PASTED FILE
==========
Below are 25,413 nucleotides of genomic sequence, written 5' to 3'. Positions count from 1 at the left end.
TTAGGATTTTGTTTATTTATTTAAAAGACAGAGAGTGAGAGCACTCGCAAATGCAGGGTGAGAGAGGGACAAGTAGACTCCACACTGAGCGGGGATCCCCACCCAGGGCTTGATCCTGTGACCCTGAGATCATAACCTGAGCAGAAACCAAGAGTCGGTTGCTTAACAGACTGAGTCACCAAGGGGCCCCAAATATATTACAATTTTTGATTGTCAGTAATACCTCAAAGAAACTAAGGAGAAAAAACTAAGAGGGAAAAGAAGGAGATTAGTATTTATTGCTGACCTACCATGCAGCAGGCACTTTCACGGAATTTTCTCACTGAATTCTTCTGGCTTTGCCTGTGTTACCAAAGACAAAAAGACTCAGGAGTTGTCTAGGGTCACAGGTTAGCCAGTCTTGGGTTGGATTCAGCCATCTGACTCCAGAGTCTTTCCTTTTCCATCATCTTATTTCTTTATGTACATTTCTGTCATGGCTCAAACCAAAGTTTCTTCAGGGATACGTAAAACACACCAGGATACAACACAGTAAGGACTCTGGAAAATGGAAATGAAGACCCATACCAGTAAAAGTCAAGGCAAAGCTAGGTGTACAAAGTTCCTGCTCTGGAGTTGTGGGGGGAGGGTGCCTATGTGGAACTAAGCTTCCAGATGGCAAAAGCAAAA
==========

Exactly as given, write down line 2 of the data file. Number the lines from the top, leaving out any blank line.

TTAGGATTTTGTTTATTTATTTAAAAGACAGAGAGTGAGAGCACTCGCAAATGCAGGGTGAGAGAGGGACAAGTAGACTCCACACTGAGCGGGGATCCCCACCCAGGGCTTGATCCTGTGACCCTGAGATCATAACCTGAGCAGAAACCAAGAGTCGGTTGCTTAACAGACTGAGTCACCAAGGGGCCCCAAATATATTACAATTTTTGATTGTCAGTAATACCTCAAAGAAACTAAGGAGAAAAAACTAAGAGGGAAAAGAAGGAGATTAGTATTTATTGCTGACCTACCATGCAGCAGGCACTTTCACGGAATTTTCTCACTGAATTCTTCTGGCTTTGCCTGTGTTACCAAAGACAAAAAGACTCAGGAGTTGTCTAGGGTCACAGGTTAGCCAGTCTTGGGTTGGATTCAGCCATCTGACTCCAGAGTCTTTCCTTTTCCATCATCTTATTTCTTTATGTACATTTCTGTCATGGCTCAAACCAAAGTTTCTTCAGGGATACGTAAAACACACCAGGATACAACACAGTAAGGACTCTGGAAAATGGAAATGAAGACCCATACCAGTAAAAGTCAAGGCAAAGCTAGGTGTACAAAGTTCCTGCTCTGGAGTTGTGGGGGGAGGGTGCCTATGTGGAACTAAGCTTCCAGATGGCAAAAGCAAAA